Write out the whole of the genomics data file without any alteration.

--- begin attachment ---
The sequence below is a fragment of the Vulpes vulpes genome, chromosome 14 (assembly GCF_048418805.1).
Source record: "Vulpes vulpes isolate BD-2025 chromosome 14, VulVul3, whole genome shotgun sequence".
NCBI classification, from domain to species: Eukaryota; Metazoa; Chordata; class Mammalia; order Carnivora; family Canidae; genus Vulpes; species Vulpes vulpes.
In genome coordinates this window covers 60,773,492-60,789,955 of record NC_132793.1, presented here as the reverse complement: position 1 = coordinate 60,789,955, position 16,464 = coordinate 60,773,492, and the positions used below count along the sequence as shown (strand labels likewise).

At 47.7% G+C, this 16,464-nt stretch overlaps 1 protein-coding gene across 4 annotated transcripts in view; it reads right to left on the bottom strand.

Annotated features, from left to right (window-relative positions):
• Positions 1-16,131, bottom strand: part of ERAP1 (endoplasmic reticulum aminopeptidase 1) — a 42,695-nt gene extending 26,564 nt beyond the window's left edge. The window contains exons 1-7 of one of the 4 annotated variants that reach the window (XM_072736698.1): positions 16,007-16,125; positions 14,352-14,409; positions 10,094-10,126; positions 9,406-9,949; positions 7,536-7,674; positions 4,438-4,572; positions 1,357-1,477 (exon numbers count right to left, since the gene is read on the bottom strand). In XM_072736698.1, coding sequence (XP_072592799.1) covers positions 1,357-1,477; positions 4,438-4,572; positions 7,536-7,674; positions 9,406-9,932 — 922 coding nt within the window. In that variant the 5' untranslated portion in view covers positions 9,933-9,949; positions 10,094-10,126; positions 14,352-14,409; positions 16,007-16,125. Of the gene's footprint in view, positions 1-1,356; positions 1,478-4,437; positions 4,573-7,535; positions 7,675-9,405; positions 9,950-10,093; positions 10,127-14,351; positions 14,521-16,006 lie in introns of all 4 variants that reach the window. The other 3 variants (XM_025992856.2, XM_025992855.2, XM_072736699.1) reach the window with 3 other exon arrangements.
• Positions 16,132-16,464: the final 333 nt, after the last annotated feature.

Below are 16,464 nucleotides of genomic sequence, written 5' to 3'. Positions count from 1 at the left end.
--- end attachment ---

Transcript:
The sequence below is a fragment of the Vulpes vulpes genome, chromosome 14 (assembly GCF_048418805.1).
Source record: "Vulpes vulpes isolate BD-2025 chromosome 14, VulVul3, whole genome shotgun sequence".
NCBI classification, from domain to species: Eukaryota; Metazoa; Chordata; class Mammalia; order Carnivora; family Canidae; genus Vulpes; species Vulpes vulpes.
In genome coordinates this window covers 60,773,492-60,789,955 of record NC_132793.1, presented here as the reverse complement: position 1 = coordinate 60,789,955, position 16,464 = coordinate 60,773,492, and the positions used below count along the sequence as shown (strand labels likewise).

At 47.7% G+C, this 16,464-nt stretch overlaps 1 protein-coding gene across 4 annotated transcripts in view; it reads right to left on the bottom strand.

Annotated features, from left to right (window-relative positions):
• Positions 1-16,131, bottom strand: part of ERAP1 (endoplasmic reticulum aminopeptidase 1) — a 42,695-nt gene extending 26,564 nt beyond the window's left edge. The window contains exons 1-7 of one of the 4 annotated variants that reach the window (XM_072736698.1): positions 16,007-16,125; positions 14,352-14,409; positions 10,094-10,126; positions 9,406-9,949; positions 7,536-7,674; positions 4,438-4,572; positions 1,357-1,477 (exon numbers count right to left, since the gene is read on the bottom strand). In XM_072736698.1, coding sequence (XP_072592799.1) covers positions 1,357-1,477; positions 4,438-4,572; positions 7,536-7,674; positions 9,406-9,932 — 922 coding nt within the window. In that variant the 5' untranslated portion in view covers positions 9,933-9,949; positions 10,094-10,126; positions 14,352-14,409; positions 16,007-16,125. Of the gene's footprint in view, positions 1-1,356; positions 1,478-4,437; positions 4,573-7,535; positions 7,675-9,405; positions 9,950-10,093; positions 10,127-14,351; positions 14,521-16,006 lie in introns of all 4 variants that reach the window. The other 3 variants (XM_025992856.2, XM_025992855.2, XM_072736699.1) reach the window with 3 other exon arrangements.
• Positions 16,132-16,464: the final 333 nt, after the last annotated feature.

Below are 16,464 nucleotides of genomic sequence, written 5' to 3'. Positions count from 1 at the left end.